Vic Skolnick, the co-founder and co-director of Huntington's Cinema Arts Centre, which began nearly 40 years ago with a library projector and a bedsheet, and grew into one of the country's longest-running and most adventurous venues for independent, foreign and experimental film, died early Thursday morning at home in Centerport. He was 81.

The news was announced in a release from the Cinema Arts Centre Thursday afternoon. No cause of death was given. He is survived by his partner of 60 years, Charlotte Sky, and their son, Dylan, cinema co-directors.

"He was someone who was really passionate and dedicated to his work, to the idea of doing something to make the world better," Dylan Skolnick said. "He really envisioned the cinema as being more than a place where people saw movies, but a place where they really learned. He always wanted to make things more informative, more educational."

Born April 25, 1929, in Brooklyn, Vic Skolnick grew up during the golden age of Hollywood and as a teenager took advantage of New York's many movie houses. "Film was more than a hobby," he told Newsday in 2002. "I went to films when I was quite young, seeing a wide range of international cinema from the time I was 15."

Later, while teaching history at the C.W. Post Campus of Long Island University - he had obtained his master's degree in the subject from Columbia University - Skolnick still seemed more interested in movies. In 1973, he and Sky hung a bedsheet in a friend's Huntington dance studio and began showing offbeat fare.

As attendance grew, they moved their "theater" - then called New Community Cinema - to larger spaces, finding their current home, a former elementary school at 423 Park Ave. By 1992, the venue was renamed Cinema Arts Centre.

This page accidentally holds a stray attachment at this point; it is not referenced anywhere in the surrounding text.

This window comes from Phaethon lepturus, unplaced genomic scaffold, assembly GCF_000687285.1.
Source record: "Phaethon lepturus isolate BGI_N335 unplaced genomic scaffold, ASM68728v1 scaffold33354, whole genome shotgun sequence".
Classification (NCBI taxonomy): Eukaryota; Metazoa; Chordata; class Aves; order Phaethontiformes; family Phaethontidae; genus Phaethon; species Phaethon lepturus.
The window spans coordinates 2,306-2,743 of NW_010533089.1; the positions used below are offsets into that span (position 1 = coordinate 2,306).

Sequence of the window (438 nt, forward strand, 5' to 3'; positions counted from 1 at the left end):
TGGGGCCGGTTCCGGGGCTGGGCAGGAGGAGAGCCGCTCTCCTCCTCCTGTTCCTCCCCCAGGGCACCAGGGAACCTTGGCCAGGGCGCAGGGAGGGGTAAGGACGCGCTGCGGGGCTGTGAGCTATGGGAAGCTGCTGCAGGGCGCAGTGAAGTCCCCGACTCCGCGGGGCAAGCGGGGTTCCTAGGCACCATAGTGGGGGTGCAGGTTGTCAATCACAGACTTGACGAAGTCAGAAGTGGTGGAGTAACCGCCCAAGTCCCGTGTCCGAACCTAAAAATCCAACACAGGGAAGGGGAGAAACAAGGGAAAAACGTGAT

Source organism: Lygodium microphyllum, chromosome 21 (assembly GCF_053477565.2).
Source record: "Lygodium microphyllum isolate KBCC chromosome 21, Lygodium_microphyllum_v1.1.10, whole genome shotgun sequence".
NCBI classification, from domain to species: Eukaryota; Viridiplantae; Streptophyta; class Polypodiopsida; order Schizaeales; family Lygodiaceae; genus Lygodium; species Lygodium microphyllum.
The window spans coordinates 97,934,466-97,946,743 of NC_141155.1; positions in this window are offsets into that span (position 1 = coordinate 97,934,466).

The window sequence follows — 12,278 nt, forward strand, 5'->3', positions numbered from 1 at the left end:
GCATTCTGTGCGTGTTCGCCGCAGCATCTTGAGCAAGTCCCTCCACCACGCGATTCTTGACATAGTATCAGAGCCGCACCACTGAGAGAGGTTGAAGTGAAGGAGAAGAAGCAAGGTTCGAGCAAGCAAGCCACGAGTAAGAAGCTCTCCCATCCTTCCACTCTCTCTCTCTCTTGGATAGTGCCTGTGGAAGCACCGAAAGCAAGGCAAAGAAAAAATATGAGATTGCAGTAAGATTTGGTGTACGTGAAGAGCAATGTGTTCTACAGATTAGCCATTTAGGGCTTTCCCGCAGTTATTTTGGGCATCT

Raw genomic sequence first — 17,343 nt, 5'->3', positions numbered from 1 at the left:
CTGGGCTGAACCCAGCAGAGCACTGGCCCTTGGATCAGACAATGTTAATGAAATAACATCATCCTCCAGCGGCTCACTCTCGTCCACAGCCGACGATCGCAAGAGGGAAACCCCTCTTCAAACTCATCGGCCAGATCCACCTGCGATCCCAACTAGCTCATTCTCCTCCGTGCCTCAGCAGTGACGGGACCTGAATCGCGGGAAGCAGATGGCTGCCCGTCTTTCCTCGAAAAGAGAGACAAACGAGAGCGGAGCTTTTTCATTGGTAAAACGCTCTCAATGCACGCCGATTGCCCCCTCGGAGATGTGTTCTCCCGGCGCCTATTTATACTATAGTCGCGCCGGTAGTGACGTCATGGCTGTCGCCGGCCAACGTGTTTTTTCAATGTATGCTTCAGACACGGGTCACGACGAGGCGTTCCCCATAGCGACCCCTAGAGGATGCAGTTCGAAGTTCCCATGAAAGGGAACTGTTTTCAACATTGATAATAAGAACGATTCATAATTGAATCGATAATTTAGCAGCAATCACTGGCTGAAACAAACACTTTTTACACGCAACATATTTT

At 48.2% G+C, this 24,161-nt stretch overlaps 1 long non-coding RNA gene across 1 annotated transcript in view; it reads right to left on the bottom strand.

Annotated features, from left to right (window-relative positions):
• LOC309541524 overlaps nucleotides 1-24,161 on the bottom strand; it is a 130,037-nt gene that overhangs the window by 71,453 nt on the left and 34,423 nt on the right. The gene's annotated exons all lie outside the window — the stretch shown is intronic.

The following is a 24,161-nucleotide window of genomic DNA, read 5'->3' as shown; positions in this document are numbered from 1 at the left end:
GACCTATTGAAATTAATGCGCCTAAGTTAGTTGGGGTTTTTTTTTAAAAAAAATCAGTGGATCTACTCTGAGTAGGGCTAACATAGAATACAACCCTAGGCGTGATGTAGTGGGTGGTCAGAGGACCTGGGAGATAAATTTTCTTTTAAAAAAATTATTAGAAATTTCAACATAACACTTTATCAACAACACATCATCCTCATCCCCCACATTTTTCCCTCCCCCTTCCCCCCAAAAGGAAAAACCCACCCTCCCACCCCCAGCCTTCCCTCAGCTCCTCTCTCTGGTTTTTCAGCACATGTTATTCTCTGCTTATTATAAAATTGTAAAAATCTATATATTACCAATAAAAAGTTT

"Vic was my first real film mentor," said David Schwartz, chief curator for the Museum of the Moving Image and an early employee at the cinema. "He was a teacher at heart. He always did his talks before the films, but even in the office we would have these long discussions about movies, about politics, about aesthetics. It was like the whole package."

Skolnick also helped position the venue as a community hub, said Diana Cherryholmes, director of the Huntington Arts Council: "He was extremely generous in letting people use their space for meetings and fundraisers, and that says a lot because there is a tremendous cost in running a not-for-profit. But he was like that: completely generous."

Despite challenges from ever-bigger multiplexes and an expanding home video market, the cinema has persevered thanks partly to Skolnick's willingness to balance repertory programming such as silent movies with new releases of foreign and independent films. The member-supported, nonprofit theater remains the only one of its kind on Long Island.

"The Cinema Arts Centre is a cultural institution on Long Island; it's a tremendous treasure," said David Sprintzen, a board member of the Long Island Progressive Coalition and a 40-year friend of Skolnick's. "It's a tribute to him and . . . [Charlotte] what they have created."

Memorial arrangements will be announced.

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